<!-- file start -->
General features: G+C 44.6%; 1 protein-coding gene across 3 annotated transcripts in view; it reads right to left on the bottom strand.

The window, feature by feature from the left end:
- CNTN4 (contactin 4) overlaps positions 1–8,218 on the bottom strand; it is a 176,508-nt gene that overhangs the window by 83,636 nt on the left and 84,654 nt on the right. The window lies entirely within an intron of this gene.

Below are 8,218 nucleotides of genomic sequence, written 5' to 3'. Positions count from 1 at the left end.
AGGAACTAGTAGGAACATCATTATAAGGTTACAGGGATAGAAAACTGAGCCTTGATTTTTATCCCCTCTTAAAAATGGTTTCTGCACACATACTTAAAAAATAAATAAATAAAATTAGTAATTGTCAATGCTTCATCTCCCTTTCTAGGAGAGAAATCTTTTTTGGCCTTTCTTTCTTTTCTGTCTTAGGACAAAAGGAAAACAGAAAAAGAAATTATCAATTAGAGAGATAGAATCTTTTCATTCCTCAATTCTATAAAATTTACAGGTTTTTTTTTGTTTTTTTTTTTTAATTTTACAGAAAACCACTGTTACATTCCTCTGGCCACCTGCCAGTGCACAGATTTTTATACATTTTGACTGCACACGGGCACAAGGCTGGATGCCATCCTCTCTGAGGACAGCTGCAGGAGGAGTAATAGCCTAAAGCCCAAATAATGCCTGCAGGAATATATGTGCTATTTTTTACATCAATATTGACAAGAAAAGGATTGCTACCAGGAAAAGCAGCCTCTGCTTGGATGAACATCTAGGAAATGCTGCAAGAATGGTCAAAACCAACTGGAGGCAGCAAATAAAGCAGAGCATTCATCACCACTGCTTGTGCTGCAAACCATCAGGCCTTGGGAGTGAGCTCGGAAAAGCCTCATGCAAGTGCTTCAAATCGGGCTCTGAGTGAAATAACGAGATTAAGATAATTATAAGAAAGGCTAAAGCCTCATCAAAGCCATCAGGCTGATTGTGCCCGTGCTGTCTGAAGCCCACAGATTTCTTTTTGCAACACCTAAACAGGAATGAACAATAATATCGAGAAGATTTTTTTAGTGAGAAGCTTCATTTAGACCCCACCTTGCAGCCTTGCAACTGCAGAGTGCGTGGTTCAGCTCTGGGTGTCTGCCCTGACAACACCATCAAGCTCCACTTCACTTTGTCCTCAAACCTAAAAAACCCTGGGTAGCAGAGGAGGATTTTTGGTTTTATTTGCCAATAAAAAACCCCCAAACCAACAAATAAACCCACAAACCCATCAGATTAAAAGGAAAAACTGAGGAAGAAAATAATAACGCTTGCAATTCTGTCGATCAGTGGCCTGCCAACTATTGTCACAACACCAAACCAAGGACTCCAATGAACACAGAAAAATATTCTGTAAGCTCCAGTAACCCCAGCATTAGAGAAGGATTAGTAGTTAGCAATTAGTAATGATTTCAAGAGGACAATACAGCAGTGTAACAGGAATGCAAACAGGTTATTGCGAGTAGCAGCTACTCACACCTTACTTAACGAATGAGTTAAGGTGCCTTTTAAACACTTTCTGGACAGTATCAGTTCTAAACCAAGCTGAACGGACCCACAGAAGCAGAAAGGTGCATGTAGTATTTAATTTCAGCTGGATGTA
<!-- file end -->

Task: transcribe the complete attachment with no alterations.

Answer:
General features: G+C 44.6%; 1 protein-coding gene across 3 annotated transcripts in view; it reads right to left on the bottom strand.

The window, feature by feature from the left end:
- CNTN4 (contactin 4) overlaps positions 1–8,218 on the bottom strand; it is a 176,508-nt gene that overhangs the window by 83,636 nt on the left and 84,654 nt on the right. The window lies entirely within an intron of this gene.

Below are 8,218 nucleotides of genomic sequence, written 5' to 3'. Positions count from 1 at the left end.
AGGAACTAGTAGGAACATCATTATAAGGTTACAGGGATAGAAAACTGAGCCTTGATTTTTATCCCCTCTTAAAAATGGTTTCTGCACACATACTTAAAAAATAAATAAATAAAATTAGTAATTGTCAATGCTTCATCTCCCTTTCTAGGAGAGAAATCTTTTTTGGCCTTTCTTTCTTTTCTGTCTTAGGACAAAAGGAAAACAGAAAAAGAAATTATCAATTAGAGAGATAGAATCTTTTCATTCCTCAATTCTATAAAATTTACAGGTTTTTTTTTGTTTTTTTTTTTTAATTTTACAGAAAACCACTGTTACATTCCTCTGGCCACCTGCCAGTGCACAGATTTTTATACATTTTGACTGCACACGGGCACAAGGCTGGATGCCATCCTCTCTGAGGACAGCTGCAGGAGGAGTAATAGCCTAAAGCCCAAATAATGCCTGCAGGAATATATGTGCTATTTTTTACATCAATATTGACAAGAAAAGGATTGCTACCAGGAAAAGCAGCCTCTGCTTGGATGAACATCTAGGAAATGCTGCAAGAATGGTCAAAACCAACTGGAGGCAGCAAATAAAGCAGAGCATTCATCACCACTGCTTGTGCTGCAAACCATCAGGCCTTGGGAGTGAGCTCGGAAAAGCCTCATGCAAGTGCTTCAAATCGGGCTCTGAGTGAAATAACGAGATTAAGATAATTATAAGAAAGGCTAAAGCCTCATCAAAGCCATCAGGCTGATTGTGCCCGTGCTGTCTGAAGCCCACAGATTTCTTTTTGCAACACCTAAACAGGAATGAACAATAATATCGAGAAGATTTTTTTAGTGAGAAGCTTCATTTAGACCCCACCTTGCAGCCTTGCAACTGCAGAGTGCGTGGTTCAGCTCTGGGTGTCTGCCCTGACAACACCATCAAGCTCCACTTCACTTTGTCCTCAAACCTAAAAAACCCTGGGTAGCAGAGGAGGATTTTTGGTTTTATTTGCCAATAAAAAACCCCCAAACCAACAAATAAACCCACAAACCCATCAGATTAAAAGGAAAAACTGAGGAAGAAAATAATAACGCTTGCAATTCTGTCGATCAGTGGCCTGCCAACTATTGTCACAACACCAAACCAAGGACTCCAATGAACACAGAAAAATATTCTGTAAGCTCCAGTAACCCCAGCATTAGAGAAGGATTAGTAGTTAGCAATTAGTAATGATTTCAAGAGGACAATACAGCAGTGTAACAGGAATGCAAACAGGTTATTGCGAGTAGCAGCTACTCACACCTTACTTAACGAATGAGTTAAGGTGCCTTTTAAACACTTTCTGGACAGTATCAGTTCTAAACCAAGCTGAACGGACCCACAGAAGCAGAAAGGTGCATGTAGTATTTAATTTCAGCTGGATGTA